Let's face it folks; when the often tumultuous realm best known as the Glam and Hair Metal genres and the proverbial modern day collide, the results can be disastrous, leaving both die-hard completists and clueless newcomers alike far less than satisfied. Although I'll be the first to admit that I continued to wholeheartedly embrace the sporadic, independent offerings of Enuff Z'Nuff, Poison and, to a lesser extent, Ratt long after they'd reached their respective primes, I often found myself disappointed with the quality--or, more often than not, the complete lack thereof--of the recordings in question. Thoroughly fraught with truly embarrassingly poor Production values and sub-standard songwriting, the end result(s) of even the most well-intended 'comebacks' appeared destined for the nearest cut-out bin. Fortunately for all parties involved, this is most definitely not the issue with Elefanté, the latest highly-anticipated effort from Los Angeles, California-based stalwarts Bulletboys.
On the stellar Elefanté (2015), an expertly assembled eleven song collection of Hard Rock and Heavy Metal, each track, beginning with the relentlessly pummeling “Rollover” and the acoustic-tinged quasi-Power Ballad “Symphony”, immediately commands the rapt and undivided attention of all parties involved, myself most definitely included. Wisely improving upon the less-than-stellar Brent Woods-Produced 10¢ Billionaire (2009), the group drives home each key focal point via a seamless blend of soaring vocals, blistering fretwork and imaginatively punishing rhythms. Despite being deeply entrenched amid the gleeful, hook-laden tonalities of their mascara and hairspray and MTV-encrusted past, the group showcases their more-than-considerable talents without, believe it or not, burying the proverbial average listener (i.e. you, the ever-faithful reader) amid various an array of numbing inanities. The initial excursions are as memorable as they are thoroughly satisfying.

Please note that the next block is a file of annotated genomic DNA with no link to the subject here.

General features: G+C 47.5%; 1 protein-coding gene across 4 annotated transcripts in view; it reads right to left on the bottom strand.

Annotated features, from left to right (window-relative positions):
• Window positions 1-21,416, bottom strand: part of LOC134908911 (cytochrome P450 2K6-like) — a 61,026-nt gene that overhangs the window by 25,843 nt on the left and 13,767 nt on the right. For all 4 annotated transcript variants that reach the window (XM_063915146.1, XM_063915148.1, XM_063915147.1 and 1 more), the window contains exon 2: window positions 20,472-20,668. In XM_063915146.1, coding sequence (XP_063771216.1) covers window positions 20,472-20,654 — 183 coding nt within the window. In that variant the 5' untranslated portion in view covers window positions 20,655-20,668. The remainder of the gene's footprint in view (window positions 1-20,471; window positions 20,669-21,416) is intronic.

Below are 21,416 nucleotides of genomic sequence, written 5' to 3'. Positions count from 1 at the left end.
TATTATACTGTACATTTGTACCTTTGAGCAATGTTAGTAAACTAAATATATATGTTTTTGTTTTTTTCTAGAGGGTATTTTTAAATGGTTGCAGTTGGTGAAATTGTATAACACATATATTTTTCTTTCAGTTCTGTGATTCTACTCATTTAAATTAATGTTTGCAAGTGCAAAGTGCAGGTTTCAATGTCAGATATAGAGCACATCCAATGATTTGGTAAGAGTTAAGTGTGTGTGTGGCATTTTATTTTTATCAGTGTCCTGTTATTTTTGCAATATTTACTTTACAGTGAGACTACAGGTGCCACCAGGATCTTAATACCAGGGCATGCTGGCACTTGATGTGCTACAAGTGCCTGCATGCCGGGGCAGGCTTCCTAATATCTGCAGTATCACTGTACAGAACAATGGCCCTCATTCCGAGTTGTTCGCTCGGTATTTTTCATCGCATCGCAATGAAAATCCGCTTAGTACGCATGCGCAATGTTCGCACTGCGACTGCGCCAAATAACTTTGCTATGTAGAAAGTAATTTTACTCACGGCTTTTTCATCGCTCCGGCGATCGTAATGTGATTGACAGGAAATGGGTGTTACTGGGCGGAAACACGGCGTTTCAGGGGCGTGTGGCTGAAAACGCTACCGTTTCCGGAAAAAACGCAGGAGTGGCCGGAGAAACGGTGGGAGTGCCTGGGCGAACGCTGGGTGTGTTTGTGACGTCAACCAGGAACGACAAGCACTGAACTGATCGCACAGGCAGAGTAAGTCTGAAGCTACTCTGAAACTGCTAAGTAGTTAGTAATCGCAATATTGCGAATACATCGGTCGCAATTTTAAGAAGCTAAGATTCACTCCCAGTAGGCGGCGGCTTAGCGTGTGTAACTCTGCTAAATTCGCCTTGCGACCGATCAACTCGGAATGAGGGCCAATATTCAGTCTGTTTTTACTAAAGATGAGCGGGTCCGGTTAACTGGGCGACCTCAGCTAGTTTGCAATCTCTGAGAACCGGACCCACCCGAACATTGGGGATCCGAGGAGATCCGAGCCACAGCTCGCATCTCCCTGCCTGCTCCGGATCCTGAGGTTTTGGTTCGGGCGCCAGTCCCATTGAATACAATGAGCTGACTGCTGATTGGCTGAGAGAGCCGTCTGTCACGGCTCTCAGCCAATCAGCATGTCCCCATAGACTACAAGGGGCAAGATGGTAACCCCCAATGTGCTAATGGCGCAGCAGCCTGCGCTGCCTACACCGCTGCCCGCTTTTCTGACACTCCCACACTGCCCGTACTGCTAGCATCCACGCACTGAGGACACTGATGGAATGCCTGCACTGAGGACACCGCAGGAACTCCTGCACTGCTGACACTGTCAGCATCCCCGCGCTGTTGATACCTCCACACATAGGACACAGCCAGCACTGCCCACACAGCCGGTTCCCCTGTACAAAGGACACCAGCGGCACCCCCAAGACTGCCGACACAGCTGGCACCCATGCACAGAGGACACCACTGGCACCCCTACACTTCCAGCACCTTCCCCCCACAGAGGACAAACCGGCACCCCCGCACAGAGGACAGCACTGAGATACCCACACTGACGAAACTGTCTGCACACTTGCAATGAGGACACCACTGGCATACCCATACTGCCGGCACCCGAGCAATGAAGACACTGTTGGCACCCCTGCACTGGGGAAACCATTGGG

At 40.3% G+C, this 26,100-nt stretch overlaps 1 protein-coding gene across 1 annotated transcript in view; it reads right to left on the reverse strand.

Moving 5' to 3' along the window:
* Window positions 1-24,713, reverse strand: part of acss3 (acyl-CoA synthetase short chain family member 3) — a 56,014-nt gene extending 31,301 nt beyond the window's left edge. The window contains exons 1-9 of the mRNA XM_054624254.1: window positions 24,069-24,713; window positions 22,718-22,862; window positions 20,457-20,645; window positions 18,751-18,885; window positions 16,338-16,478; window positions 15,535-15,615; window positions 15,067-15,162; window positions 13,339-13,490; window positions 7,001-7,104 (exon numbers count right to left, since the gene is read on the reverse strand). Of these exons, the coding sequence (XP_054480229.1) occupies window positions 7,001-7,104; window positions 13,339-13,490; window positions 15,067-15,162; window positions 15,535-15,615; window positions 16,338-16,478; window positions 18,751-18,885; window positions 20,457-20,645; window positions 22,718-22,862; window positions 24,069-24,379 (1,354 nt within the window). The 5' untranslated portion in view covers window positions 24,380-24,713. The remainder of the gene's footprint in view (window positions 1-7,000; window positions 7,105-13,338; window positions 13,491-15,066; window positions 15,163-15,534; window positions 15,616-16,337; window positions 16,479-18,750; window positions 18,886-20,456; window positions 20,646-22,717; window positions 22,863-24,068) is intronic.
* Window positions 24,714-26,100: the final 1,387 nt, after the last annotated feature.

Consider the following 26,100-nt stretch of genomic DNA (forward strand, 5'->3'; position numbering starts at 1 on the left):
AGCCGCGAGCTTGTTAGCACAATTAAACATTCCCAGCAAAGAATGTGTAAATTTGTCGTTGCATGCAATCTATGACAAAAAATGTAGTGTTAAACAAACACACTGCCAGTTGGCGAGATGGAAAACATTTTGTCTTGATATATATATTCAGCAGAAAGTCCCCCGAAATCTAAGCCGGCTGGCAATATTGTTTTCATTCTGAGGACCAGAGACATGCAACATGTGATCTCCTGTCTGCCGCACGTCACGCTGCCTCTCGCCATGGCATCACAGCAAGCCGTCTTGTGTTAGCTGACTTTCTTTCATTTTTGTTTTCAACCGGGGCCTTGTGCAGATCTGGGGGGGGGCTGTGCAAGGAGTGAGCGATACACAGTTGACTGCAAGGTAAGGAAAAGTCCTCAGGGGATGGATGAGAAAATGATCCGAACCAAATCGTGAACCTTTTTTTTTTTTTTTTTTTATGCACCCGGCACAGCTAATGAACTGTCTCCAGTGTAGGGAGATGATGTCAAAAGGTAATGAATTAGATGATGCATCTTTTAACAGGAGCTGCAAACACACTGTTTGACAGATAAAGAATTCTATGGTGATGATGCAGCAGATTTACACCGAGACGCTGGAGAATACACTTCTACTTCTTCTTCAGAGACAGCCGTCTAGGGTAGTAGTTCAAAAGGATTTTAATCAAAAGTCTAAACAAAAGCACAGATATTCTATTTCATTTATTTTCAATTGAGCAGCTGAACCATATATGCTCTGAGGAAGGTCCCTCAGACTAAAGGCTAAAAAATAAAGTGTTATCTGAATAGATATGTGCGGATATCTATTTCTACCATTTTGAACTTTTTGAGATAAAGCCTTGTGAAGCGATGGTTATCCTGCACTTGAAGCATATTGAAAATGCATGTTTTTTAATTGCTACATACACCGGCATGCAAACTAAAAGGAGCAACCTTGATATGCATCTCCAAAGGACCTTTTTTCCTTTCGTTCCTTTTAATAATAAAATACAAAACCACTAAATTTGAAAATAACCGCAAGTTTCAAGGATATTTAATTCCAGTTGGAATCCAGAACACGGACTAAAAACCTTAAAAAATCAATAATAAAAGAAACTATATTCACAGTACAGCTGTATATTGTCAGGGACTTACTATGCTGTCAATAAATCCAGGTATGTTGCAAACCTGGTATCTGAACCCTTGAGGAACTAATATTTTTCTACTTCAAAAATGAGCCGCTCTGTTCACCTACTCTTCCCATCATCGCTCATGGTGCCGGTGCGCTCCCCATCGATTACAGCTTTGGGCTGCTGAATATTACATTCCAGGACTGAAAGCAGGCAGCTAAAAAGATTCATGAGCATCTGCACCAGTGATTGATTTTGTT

Continuing with the emotionally-charged lament “Saving You From Me” and the cliché-ridden--albeit-highly-effective--“Drop Your Weapon”, the newly-rejuvenated combination of vocalist/lead guitarist Marq Torien (ex-Kagny And The Dirty Rats, King Kobra and, if legends are to be believed, an early Randy Rhoads replacement for Ozzy Osbourne), rhythm guitarist Nick Rozz, bassist Chad MacDonald and drummer Shawn Duncan steamroll ahead like the well-oiled machine they so obviously have become. Wasting little--if any--time driving home each key focal point via an airtight tonality that belies their improbably advanced age, the group frequently revisits their oft-documented R&B-flavored roots. Adding a level of depth and intensity to their craft rarely seen outside of the realms of the purported 'Major Labels', the group fires on all cylinders early and often.
Definitively proving that some groups do actually improve with age, other standouts, including refreshingly faithful rendition of the Elton John classic “Bitch Is Back” and the equally impressive closer “Elefanté”, are seemingly guaranteed to only add to the group's already notoriously dedicated fan base. Possibly their most lyrically mature and musically diverse recording to date, Elefanté captures the group operating amid an obvious creative peak, the results of which are sure to resonate long after Would these recordings--and thus the group itself--have benefited from the presence of Sweda, Vencent and D'Anda? Perhaps. Their earliest recordings remain as pristine examples of compositional wizardry and the 'one night only' 12/30/11 Key Club reunion was understandably well-received. However, the yields of their latest studio heroics are more-than-considerable and indeed nothing short of extraordinary and entirely deserving of the highest of critical and commercial accolades.
So what, exactly, are you waiting for? While it's obviously not Freakshow, ZaZa or Bulletboys, Vol. II, the majority--if not all--of the decidedly tuneful wares contained herein effectively solidifying the improbably long-running group's long-overdue return to musical and perhaps even commercial prominence. With Torien's now-trademark über-slick delivery and a seemingly renewed sense of purpose paving the way, the group finds itself creating relevant, thought-provoking music in an era when so many of their remaining contemporaries find themselves completely reliant on the County and State Fair circuits for survival. Love 'em or loathe 'em, this is quite possibly as good as it gets. As a result, if you've once again found yourself in search of a nostalgia-tinged reprieve from the painfully mindless, Pop and Hip-Hop-fueled banalities that are so often force fed en mass, then this, my friends, might just be the high-octane fix for what ails you. Trust me, you will not be disappointed.
10¢ Billionaire (2009)
Behind The Orange Curtain (2007)
Acid Monkey (1995)
Za Za (1993)
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